BUT THE TRUTH ABOUT THIS DRINK IS ANOTHER THING:

FRANCE and DENMARK have just prohibited it as a cocktail of death, due to its vitamin components mixed with GLUCURONOLACTONE', a highly dangerous chemical, which was developed by the United States Department of Defense during the sixties to stimulate the moral of the troops based in VIETNAM, which acted like a hallucinogenic drug that calmed the stress of the war.

But their effects in the organism were so devastating, that it was discontinued, because of the high index of cases of migraines, cerebral tumors and diseases of the liver that was evident in the soldiers who consumed it.

And in spite of it, in the can of RED BULL you can still find as one of its components: GLUCURONOLACTONE, categorized medically as a stimulant.

But what it does not say on the can of ,RED BULL are the consequences of its consumption, and that has forced us to place a series of WARNINGS:

1. It is dangerous to take it if you do not engage in physical exercise afterwards, since its energizing function accelerates the heart rate and can cause a sudden attack.

2. You run the risk of undergoing a cerebral hemorrhage, because RED BULL contains components that dilute the blood so that the heart utilizes less energy to pump the blood, and thus be able to deliver physical force with less effort being exerted.

3. It is prohibited to mix RED BULL with alcohol, because the mixture turns the drink into a " Deadly Bomb " that attacks the liver directly, causing the affected area never to regenerate anymore.

4. One of the main components of RED BULL is the B12 vitamin, used in medicine to recover patients who are in a coma; from here the hypertension and the state of excitement which is experienced after taking it, as if you were in a drunken state.
5. The regular consumption of RED BULL triggers off symptoms in the form of a series of irreversible nervous and neuronal diseases.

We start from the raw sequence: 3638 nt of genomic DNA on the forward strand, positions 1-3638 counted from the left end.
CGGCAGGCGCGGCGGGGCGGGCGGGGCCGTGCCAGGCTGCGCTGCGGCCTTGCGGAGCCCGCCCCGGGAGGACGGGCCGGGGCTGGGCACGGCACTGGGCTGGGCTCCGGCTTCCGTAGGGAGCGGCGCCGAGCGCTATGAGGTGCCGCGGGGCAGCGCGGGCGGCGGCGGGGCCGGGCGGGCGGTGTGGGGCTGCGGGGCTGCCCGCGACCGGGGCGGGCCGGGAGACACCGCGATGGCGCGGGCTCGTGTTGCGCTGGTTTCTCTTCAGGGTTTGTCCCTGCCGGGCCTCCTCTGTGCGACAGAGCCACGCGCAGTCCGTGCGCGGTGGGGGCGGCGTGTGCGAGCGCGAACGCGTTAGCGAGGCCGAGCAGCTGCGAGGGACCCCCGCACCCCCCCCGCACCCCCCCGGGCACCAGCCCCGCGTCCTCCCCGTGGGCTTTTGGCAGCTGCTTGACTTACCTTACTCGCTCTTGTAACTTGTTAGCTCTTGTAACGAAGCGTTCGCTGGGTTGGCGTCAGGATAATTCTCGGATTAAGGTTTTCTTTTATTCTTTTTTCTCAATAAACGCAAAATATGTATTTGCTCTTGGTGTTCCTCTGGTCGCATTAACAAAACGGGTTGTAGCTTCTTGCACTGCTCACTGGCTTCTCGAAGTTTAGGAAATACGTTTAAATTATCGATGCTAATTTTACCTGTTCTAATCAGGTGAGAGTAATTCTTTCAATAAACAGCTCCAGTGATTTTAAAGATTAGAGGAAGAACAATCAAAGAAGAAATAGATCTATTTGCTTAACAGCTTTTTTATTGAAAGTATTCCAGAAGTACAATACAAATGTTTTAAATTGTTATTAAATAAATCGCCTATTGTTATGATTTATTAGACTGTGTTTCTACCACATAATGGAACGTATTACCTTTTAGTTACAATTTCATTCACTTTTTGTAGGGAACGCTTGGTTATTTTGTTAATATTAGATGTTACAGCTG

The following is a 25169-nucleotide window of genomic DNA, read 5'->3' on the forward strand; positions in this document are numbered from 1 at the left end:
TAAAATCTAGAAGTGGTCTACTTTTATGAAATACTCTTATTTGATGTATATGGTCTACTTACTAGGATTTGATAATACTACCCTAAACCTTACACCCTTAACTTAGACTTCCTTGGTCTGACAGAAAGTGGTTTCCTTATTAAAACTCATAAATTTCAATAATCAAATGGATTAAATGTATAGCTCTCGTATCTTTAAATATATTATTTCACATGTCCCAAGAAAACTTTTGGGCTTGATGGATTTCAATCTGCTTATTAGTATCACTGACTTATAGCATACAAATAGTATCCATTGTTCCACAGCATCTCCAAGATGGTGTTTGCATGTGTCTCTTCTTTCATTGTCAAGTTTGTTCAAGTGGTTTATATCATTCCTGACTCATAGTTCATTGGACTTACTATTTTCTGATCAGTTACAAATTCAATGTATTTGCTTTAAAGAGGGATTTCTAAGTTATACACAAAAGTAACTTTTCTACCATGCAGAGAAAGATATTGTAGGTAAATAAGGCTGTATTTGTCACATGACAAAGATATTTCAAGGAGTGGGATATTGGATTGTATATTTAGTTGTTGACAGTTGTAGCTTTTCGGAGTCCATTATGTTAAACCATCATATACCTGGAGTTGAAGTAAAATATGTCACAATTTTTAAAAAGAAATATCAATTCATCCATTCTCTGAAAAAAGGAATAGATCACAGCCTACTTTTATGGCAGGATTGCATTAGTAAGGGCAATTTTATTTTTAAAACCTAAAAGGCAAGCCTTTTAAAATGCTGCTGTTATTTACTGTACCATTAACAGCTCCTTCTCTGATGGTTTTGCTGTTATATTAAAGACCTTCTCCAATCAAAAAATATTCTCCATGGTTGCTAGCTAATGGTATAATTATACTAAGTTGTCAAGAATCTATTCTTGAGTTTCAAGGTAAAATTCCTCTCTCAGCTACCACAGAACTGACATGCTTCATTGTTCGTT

CONCLUSION:

It is a drink that should be prohibited in the entire orld as when it is mixed with alcohol it creates a TIME BOMB for the human body, mainly between innocent adolescents and adults with little experience.

Received from:
Pauline Mercieca
Co-Ordinator
Agenzija Appogg,
36, St. Luke's Road,
Gwardamangia.
PTA 1318
Telephone No. 21440955/7

MORE INFO Red Bull Wikipedia Article

Red Bul and its Side Effectsl

Dangers of College Red Bull Cocktails

Risks posed by Energy Drinks

Sunday, August 23, 2009

Killing me softly

I’ve been rather unwell lately, which means that I broke my resolution to keep this blog flowing. However, I will make it up to you, dear readers, by presenting you this post. This time round, I will be dealing with the relationship between language and disability.

The topic of language and disability has fascinated me both as a dabbling writer, and as a disabled person. The fact is that we sometimes unknowingly resort to words and phrases that can be considered to be disablist. To illustrate this, I tried to get a couple of disabling terms and use them to write a disablist paragraph. Here it is:

Dear Editor,
I wish to state my dissatisfaction with the way the development board blindly went ahead with its plans. This, in spite of our protests which appear to have fallen on deaf ears. As pointed out in our complaints, this development will serve to further paralyze traffic. I believe that the authorities should see that the project is stopped. I often wonder whether we are being led by feeble minded decision makers.

As you can read from the letter, I can be as disablist as the non-disabled person next door. But really, what you should notice is that language often contains words and phrases that can be disabling or offer us a less than positive image of people who have impairments. Of course, we cannot go to the extreme of banning all words in the English language that cause us the slightest offense. Indeed, the metaphoric uses of impairments to convey particular situations or states of mind tend to enrich the ways in which we express our thoughts. The problem is that most of the times impairment appears in a sentence, a negative quality is usually being invoked.